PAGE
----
Gardening in Moderation

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THERE seems to be something especially exciting about taking on a mammoth task. Perhaps we are not sufficiently challenged in our everyday lives, so we leap to answer the call, convinced of our ability to prove to the world that we are simply magnificent when given the chance. Or is it that we merely get carried away by the sheer fun of tackling the impossible?

I have always been aware of the virtue of moderation. I am not given to passionate rages, ebullient high spirits, or suicidal depressions. By nature placid and brought up in the temperate school, you would not think me capable of frenzy. You would be wrong.

For instance, the other day somebody let me loose in a very large garden with a saw and a pair of secateurs, saying: ``If you could just cut out any little bits of dead wood you see in the shrubs around the place I'd be most grateful.''

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``Of course,'' I said, ``I'd love to.''

Well, love wasn't the word. I started coolly enough, snipping off a dried-up twig here and there and carving off a small branch or two; but in next to no time I was taken over by some intemperate fiend, and my love became a tearing, unassuageable passion.

Not only did I go in for an orgy of sawing and cutting but I became quite impervious to pain. I plunged gaily into the middle of thorn trees, I seized brambles by the throat, as it were: neither nettles nor Berberis daunted me.

At eventide I had to be forcibly removed from the scene, lacerated, bruised, my hair full of leaves, a bump over one eye, clothes torn, fingernails broken. It took me weeks to look presentable again.

I remember, too, staying with some friends in the country, and our host airily remarking how sad it was that his lake was so weedy. ``Just look at it,'' he said, scooping a great slimy length of weed from the edge of it with his stick.

``Mmmm ... mmmm,'' we said commiseratively. Then a young man knelt down and dragged another big drift of weed from the lake with his hand.

``Oh, don't do that, you'll get in such a mess!'' cried out our host.

``Mmmm ... mmmm,'' we said, pensively, unanimously bending down and very gingerly, very carefully grabbing a fistful of weed and pulling it out of the water.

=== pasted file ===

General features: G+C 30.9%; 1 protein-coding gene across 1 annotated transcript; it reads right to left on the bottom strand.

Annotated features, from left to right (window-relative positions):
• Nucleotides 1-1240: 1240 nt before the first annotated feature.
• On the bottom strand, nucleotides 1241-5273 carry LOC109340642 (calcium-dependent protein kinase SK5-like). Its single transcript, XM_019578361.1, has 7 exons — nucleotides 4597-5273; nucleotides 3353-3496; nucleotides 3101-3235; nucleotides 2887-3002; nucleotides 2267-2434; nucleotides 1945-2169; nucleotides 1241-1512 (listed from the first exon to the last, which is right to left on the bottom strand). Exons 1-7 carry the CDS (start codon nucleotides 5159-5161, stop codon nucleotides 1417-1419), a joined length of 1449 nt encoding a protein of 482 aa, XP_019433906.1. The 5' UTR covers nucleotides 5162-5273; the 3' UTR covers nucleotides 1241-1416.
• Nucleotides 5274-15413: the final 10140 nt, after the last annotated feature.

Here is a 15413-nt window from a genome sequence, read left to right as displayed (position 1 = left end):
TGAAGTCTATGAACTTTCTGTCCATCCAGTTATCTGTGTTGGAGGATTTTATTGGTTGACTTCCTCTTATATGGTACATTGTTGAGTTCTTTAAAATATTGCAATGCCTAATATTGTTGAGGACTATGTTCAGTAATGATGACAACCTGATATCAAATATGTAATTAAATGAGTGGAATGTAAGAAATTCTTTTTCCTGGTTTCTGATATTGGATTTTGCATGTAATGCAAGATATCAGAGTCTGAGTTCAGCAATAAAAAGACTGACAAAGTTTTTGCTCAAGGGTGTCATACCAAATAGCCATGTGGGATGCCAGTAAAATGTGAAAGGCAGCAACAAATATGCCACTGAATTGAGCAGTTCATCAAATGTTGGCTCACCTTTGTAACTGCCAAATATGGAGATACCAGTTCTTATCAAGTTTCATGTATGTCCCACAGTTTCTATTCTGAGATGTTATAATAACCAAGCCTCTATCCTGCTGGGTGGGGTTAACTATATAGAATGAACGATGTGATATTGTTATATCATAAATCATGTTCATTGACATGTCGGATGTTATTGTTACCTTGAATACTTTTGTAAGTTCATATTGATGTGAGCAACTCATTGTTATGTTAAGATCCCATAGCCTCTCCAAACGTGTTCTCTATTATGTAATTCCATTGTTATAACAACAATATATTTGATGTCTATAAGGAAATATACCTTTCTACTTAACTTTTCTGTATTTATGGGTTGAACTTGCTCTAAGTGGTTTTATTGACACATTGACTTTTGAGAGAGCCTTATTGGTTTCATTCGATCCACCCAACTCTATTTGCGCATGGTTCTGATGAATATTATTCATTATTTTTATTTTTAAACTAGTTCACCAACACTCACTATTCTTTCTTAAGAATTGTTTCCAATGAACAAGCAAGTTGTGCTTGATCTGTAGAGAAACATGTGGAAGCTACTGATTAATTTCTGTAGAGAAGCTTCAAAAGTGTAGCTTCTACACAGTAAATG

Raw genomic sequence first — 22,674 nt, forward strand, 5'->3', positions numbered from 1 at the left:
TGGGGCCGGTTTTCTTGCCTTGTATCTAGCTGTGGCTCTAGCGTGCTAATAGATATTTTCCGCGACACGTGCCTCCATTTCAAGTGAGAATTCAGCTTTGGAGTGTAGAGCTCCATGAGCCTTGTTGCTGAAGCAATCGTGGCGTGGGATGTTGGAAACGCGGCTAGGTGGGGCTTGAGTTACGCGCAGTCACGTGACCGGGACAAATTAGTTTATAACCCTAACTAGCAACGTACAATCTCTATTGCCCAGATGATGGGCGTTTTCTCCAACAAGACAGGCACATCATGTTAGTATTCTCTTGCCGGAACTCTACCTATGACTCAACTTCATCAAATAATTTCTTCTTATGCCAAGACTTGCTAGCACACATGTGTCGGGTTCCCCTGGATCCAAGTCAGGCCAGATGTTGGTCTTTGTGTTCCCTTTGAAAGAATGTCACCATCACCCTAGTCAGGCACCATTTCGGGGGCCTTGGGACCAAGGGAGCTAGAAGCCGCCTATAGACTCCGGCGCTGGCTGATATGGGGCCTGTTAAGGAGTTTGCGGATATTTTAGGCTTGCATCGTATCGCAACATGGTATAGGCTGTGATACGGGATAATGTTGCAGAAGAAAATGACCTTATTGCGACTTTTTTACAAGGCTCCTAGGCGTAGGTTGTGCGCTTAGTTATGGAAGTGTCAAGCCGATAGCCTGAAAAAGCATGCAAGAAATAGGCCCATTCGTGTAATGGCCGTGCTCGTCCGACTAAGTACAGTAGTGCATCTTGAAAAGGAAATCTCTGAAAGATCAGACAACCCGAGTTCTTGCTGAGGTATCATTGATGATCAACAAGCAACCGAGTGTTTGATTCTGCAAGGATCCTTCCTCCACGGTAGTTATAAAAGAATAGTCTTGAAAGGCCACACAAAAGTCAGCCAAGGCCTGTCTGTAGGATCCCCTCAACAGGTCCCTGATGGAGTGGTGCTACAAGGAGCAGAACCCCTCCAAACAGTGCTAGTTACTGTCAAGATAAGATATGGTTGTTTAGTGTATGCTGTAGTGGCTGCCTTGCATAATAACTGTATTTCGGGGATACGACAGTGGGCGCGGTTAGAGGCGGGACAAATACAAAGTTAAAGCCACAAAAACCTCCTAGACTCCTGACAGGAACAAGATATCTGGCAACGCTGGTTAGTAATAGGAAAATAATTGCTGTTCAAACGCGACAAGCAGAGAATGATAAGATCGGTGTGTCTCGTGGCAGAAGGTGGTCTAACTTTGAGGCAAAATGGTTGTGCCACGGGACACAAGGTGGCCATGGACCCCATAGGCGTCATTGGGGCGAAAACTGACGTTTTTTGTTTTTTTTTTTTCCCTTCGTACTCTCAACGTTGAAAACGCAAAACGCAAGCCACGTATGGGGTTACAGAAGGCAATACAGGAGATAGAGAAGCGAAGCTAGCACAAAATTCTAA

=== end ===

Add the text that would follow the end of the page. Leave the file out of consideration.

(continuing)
I remember well this slow beginning, for our host was right and we did not want to spoil our clothes. I remember how we held the weeds away from our bodies and gave little cries when our shoes got splashed: the caution, the moderation. Because the end was very different, with most of the men actually in the lake, heaving up soaking bundles to soaked and muddy women who clutched them to their bosoms and then stacked them in oozing, smelly dumps.

Clothes, shoes all completely ruined, yet I remember the occasion with great pleasure, as I do those other occasions when I have been granted superhuman strength.

All of us have experienced that wonderful buildup of power which accompanies the rearrangement of furniture.

You start by moving a little round table from ``a'' to ``b,'' and a standard lamp from ``b'' to ``c.'' You finish by moving the piano, single-handed, right across the room, and a minute later, right across the room again to the very spot where you had it before.

Massive writing tables and bulging chests of drawers become as small and as light as ornaments. And though you may get a trifle hot from all this moving around you will be able, quite easily, as a sort of final pi`ece de r'esistance, to take an 8 by 4-foot portrait of your grandmother off the wall and carry it, all on your own, into the garage.

Taken over by some demon spirit, lit by some inextinguishable fire, once again not knowing when to stop, this is one of the best kinds of miracle.

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